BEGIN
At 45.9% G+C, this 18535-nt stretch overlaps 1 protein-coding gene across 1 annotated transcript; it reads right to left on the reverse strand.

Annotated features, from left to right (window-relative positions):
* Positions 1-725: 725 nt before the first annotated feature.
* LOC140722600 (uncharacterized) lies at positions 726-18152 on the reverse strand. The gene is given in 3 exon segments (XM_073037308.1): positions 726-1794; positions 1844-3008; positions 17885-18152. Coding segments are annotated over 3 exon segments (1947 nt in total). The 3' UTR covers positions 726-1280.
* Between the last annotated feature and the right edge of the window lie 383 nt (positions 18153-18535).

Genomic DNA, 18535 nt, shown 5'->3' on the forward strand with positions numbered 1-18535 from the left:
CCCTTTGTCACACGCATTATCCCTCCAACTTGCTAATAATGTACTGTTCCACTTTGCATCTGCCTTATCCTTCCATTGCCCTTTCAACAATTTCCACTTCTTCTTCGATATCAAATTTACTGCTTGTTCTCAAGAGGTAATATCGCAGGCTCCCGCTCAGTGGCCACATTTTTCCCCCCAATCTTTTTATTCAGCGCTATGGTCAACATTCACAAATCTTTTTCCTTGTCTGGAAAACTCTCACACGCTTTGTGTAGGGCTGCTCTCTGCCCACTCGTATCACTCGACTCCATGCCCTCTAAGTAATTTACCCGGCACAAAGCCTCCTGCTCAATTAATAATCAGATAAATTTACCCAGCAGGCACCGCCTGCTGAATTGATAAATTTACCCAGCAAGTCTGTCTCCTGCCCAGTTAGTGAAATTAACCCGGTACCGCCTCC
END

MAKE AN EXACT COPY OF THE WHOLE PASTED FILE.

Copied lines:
At 45.9% G+C, this 18535-nt stretch overlaps 1 protein-coding gene across 1 annotated transcript; it reads right to left on the reverse strand.

Annotated features, from left to right (window-relative positions):
* Positions 1-725: 725 nt before the first annotated feature.
* LOC140722600 (uncharacterized) lies at positions 726-18152 on the reverse strand. The gene is given in 3 exon segments (XM_073037308.1): positions 726-1794; positions 1844-3008; positions 17885-18152. Coding segments are annotated over 3 exon segments (1947 nt in total). The 3' UTR covers positions 726-1280.
* Between the last annotated feature and the right edge of the window lie 383 nt (positions 18153-18535).

Genomic DNA, 18535 nt, shown 5'->3' on the forward strand with positions numbered 1-18535 from the left:
CCCTTTGTCACACGCATTATCCCTCCAACTTGCTAATAATGTACTGTTCCACTTTGCATCTGCCTTATCCTTCCATTGCCCTTTCAACAATTTCCACTTCTTCTTCGATATCAAATTTACTGCTTGTTCTCAAGAGGTAATATCGCAGGCTCCCGCTCAGTGGCCACATTTTTCCCCCCAATCTTTTTATTCAGCGCTATGGTCAACATTCACAAATCTTTTTCCTTGTCTGGAAAACTCTCACACGCTTTGTGTAGGGCTGCTCTCTGCCCACTCGTATCACTCGACTCCATGCCCTCTAAGTAATTTACCCGGCACAAAGCCTCCTGCTCAATTAATAATCAGATAAATTTACCCAGCAGGCACCGCCTGCTGAATTGATAAATTTACCCAGCAAGTCTGTCTCCTGCCCAGTTAGTGAAATTAACCCGGTACCGCCTCC